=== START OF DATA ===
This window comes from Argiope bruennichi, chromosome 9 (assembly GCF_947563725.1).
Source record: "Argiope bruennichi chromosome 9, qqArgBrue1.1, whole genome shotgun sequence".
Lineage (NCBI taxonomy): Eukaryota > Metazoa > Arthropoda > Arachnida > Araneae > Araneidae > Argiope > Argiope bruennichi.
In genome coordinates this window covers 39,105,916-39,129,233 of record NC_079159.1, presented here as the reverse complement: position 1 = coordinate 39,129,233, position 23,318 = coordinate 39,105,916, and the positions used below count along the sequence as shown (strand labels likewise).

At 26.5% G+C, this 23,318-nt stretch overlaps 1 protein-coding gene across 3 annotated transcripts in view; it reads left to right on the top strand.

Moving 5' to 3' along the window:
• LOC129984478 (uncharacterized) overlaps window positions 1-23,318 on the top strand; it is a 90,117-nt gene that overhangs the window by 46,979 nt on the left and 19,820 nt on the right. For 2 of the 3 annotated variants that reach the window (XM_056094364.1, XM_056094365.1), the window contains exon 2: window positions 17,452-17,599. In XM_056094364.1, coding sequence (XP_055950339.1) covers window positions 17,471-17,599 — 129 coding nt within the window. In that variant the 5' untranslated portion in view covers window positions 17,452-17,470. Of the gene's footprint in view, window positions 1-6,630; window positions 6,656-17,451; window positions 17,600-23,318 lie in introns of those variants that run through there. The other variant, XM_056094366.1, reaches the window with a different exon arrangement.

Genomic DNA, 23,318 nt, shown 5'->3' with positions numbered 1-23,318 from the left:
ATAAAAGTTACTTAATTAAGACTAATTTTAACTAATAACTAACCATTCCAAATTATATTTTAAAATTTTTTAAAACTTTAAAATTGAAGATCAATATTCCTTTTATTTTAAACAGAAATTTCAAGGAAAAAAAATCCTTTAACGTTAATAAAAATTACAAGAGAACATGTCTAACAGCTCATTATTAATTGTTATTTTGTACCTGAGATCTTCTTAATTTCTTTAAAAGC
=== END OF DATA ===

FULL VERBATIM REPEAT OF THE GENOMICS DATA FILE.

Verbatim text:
This window comes from Argiope bruennichi, chromosome 9 (assembly GCF_947563725.1).
Source record: "Argiope bruennichi chromosome 9, qqArgBrue1.1, whole genome shotgun sequence".
Lineage (NCBI taxonomy): Eukaryota > Metazoa > Arthropoda > Arachnida > Araneae > Araneidae > Argiope > Argiope bruennichi.
In genome coordinates this window covers 39,105,916-39,129,233 of record NC_079159.1, presented here as the reverse complement: position 1 = coordinate 39,129,233, position 23,318 = coordinate 39,105,916, and the positions used below count along the sequence as shown (strand labels likewise).

At 26.5% G+C, this 23,318-nt stretch overlaps 1 protein-coding gene across 3 annotated transcripts in view; it reads left to right on the top strand.

Moving 5' to 3' along the window:
• LOC129984478 (uncharacterized) overlaps window positions 1-23,318 on the top strand; it is a 90,117-nt gene that overhangs the window by 46,979 nt on the left and 19,820 nt on the right. For 2 of the 3 annotated variants that reach the window (XM_056094364.1, XM_056094365.1), the window contains exon 2: window positions 17,452-17,599. In XM_056094364.1, coding sequence (XP_055950339.1) covers window positions 17,471-17,599 — 129 coding nt within the window. In that variant the 5' untranslated portion in view covers window positions 17,452-17,470. Of the gene's footprint in view, window positions 1-6,630; window positions 6,656-17,451; window positions 17,600-23,318 lie in introns of those variants that run through there. The other variant, XM_056094366.1, reaches the window with a different exon arrangement.

Genomic DNA, 23,318 nt, shown 5'->3' with positions numbered 1-23,318 from the left:
ATAAAAGTTACTTAATTAAGACTAATTTTAACTAATAACTAACCATTCCAAATTATATTTTAAAATTTTTTAAAACTTTAAAATTGAAGATCAATATTCCTTTTATTTTAAACAGAAATTTCAAGGAAAAAAAATCCTTTAACGTTAATAAAAATTACAAGAGAACATGTCTAACAGCTCATTATTAATTGTTATTTTGTACCTGAGATCTTCTTAATTTCTTTAAAAGC